Alberta Health Services (AHS) Central Zone Medical Officer of Health, Dr. Mohammed Mosli warned of the severity of the whole situation and how flattening the curve, a fancy term for stalling the progression of the spread, is important for all Albertans – including rural Alberta.
“A lot of people are asking about what flattening the curve means and basically what these public health interventions that we are putting in place and aim to do is slow the spread as much as possible so that less people are getting sick and less people require healthcare attention so the healthcare system doesn’t get overwhelmed and burdened so that is some of our prime issues,” said Dr. Mosli.
He added, “There is no realistic way to stop the spread completely but with the nature of humans is that we move, we go out, we interact we come together and we travel which is one of the biggest drivers of the spread at this point so we are trying our best to minimize any potential source of spreading by putting instructions on travel, social distancing and all the general information that has been released by AHS.”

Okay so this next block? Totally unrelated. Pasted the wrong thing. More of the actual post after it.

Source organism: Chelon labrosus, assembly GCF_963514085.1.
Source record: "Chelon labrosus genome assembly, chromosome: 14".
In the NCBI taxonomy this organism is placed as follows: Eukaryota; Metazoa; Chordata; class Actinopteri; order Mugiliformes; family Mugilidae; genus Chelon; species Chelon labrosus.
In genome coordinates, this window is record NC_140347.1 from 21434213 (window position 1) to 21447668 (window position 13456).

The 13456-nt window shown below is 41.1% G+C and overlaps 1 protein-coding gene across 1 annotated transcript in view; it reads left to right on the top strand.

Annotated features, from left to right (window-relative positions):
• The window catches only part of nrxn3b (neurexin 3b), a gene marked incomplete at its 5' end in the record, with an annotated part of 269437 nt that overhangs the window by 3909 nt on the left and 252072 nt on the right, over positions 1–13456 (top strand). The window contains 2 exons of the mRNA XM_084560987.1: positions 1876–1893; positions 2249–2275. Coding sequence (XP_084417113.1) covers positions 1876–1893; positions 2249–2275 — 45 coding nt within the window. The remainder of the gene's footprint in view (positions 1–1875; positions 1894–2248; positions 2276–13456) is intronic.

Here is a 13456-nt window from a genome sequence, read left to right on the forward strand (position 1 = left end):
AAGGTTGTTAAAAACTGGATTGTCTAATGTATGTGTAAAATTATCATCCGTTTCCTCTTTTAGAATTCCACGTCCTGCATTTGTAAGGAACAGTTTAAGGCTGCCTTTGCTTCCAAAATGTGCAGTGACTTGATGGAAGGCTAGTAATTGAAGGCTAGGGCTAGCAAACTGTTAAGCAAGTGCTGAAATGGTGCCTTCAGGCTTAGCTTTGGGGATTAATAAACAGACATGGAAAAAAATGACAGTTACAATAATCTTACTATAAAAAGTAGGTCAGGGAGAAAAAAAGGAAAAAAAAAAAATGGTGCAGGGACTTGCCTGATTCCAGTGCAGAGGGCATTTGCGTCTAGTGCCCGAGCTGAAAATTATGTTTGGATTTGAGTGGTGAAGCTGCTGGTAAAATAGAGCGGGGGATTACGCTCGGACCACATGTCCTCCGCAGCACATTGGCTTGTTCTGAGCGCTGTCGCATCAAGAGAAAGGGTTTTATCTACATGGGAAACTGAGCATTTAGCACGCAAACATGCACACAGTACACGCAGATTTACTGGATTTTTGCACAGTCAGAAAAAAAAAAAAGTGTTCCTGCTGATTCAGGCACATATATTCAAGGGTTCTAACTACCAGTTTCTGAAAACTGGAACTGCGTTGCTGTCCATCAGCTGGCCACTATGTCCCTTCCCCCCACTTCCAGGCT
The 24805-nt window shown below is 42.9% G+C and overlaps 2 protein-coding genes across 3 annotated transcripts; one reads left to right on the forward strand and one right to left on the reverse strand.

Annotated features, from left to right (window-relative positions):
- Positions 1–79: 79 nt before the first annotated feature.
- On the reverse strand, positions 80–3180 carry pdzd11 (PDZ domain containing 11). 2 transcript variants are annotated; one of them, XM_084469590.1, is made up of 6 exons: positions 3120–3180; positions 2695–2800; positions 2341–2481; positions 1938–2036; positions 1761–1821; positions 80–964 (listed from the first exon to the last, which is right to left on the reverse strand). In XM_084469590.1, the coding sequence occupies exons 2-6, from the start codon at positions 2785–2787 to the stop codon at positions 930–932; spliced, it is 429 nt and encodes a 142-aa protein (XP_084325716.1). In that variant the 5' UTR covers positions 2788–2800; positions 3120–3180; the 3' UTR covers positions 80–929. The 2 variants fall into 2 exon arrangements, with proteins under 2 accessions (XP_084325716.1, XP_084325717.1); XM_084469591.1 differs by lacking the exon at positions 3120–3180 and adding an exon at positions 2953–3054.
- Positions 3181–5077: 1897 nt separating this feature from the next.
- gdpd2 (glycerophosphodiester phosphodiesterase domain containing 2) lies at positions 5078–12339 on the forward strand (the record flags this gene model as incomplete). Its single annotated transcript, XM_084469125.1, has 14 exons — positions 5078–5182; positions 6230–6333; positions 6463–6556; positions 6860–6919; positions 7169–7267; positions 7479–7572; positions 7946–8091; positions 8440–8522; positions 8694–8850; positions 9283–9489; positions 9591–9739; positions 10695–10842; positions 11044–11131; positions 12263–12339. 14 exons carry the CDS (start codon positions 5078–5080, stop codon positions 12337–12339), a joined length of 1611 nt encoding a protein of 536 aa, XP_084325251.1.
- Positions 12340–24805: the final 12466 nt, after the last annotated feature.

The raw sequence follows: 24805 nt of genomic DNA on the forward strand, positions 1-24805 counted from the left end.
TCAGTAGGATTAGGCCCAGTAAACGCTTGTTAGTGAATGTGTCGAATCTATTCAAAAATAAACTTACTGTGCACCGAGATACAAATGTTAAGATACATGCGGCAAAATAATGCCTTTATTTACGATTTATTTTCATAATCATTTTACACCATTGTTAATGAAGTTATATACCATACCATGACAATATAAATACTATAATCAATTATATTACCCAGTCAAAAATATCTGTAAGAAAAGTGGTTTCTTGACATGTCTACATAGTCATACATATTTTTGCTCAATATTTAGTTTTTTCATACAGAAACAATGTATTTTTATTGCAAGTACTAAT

One confirmed case of the coronavirus in Camrose County has been detected as well as one case in Stettler County and the Three Hills area within the east central region.
No one farther east has been diagnosed with the Corvid-19 virus as of yet aside from Minburn/Vegreville County and Vermilion River County.
There are 754 cases in Alberta and 8,579 in Canada as of Tues. March 31.
If anyone is experiencing main symptoms like coughing, fever, sore throat, muscle aches and/or headaches, they are asked not to go to their doctor or clinic but rather visit the AHS website as their first step.
“This has never changed; If you are sick don’t go to work. This is something not new. Also what’s not new is being diligent with washing your hands all the time especially if you are sick,” said Dr. Mosli.
“Other people have shown symptoms like diarrhoea but we are mainly focusing on upper respiratory tract infection symptoms.”
There you will find information about next steps like reviewing how COVID-19 symptoms related to your symptoms.
If the person is still concerned they have the virus they can set up a self assessment using an online tool provided by AHS.
“The tool will advise whether you need to seek further attention from the health care system or it will assure you that you shouldn’t be worried. Please don’t go to your doctor or the hospital before completing that tool and following its instructions,” he said.